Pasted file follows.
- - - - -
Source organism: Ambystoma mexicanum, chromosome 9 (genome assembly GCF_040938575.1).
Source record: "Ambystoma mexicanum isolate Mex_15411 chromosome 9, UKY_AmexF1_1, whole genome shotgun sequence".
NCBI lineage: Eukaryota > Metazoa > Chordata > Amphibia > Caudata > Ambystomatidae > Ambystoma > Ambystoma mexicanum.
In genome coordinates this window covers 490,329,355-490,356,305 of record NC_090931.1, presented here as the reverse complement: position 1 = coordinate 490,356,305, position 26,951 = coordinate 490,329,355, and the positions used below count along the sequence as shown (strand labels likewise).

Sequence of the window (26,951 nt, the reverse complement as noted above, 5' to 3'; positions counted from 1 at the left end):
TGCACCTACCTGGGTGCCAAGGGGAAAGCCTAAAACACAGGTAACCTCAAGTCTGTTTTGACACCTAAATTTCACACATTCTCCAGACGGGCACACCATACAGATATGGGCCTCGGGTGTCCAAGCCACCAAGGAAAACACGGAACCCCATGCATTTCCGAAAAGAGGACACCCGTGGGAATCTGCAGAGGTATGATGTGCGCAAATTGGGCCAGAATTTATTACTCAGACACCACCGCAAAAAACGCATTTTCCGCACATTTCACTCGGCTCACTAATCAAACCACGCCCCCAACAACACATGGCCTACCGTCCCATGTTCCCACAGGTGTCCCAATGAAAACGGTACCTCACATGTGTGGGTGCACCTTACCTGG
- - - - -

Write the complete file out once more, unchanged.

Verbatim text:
Source organism: Ambystoma mexicanum, chromosome 9 (genome assembly GCF_040938575.1).
Source record: "Ambystoma mexicanum isolate Mex_15411 chromosome 9, UKY_AmexF1_1, whole genome shotgun sequence".
NCBI lineage: Eukaryota > Metazoa > Chordata > Amphibia > Caudata > Ambystomatidae > Ambystoma > Ambystoma mexicanum.
In genome coordinates this window covers 490,329,355-490,356,305 of record NC_090931.1, presented here as the reverse complement: position 1 = coordinate 490,356,305, position 26,951 = coordinate 490,329,355, and the positions used below count along the sequence as shown (strand labels likewise).

Sequence of the window (26,951 nt, the reverse complement as noted above, 5' to 3'; positions counted from 1 at the left end):
TGCACCTACCTGGGTGCCAAGGGGAAAGCCTAAAACACAGGTAACCTCAAGTCTGTTTTGACACCTAAATTTCACACATTCTCCAGACGGGCACACCATACAGATATGGGCCTCGGGTGTCCAAGCCACCAAGGAAAACACGGAACCCCATGCATTTCCGAAAAGAGGACACCCGTGGGAATCTGCAGAGGTATGATGTGCGCAAATTGGGCCAGAATTTATTACTCAGACACCACCGCAAAAAACGCATTTTCCGCACATTTCACTCGGCTCACTAATCAAACCACGCCCCCAACAACACATGGCCTACCGTCCCATGTTCCCACAGGTGTCCCAATGAAAACGGTACCTCACATGTGTGGGTGCACCTTACCTGG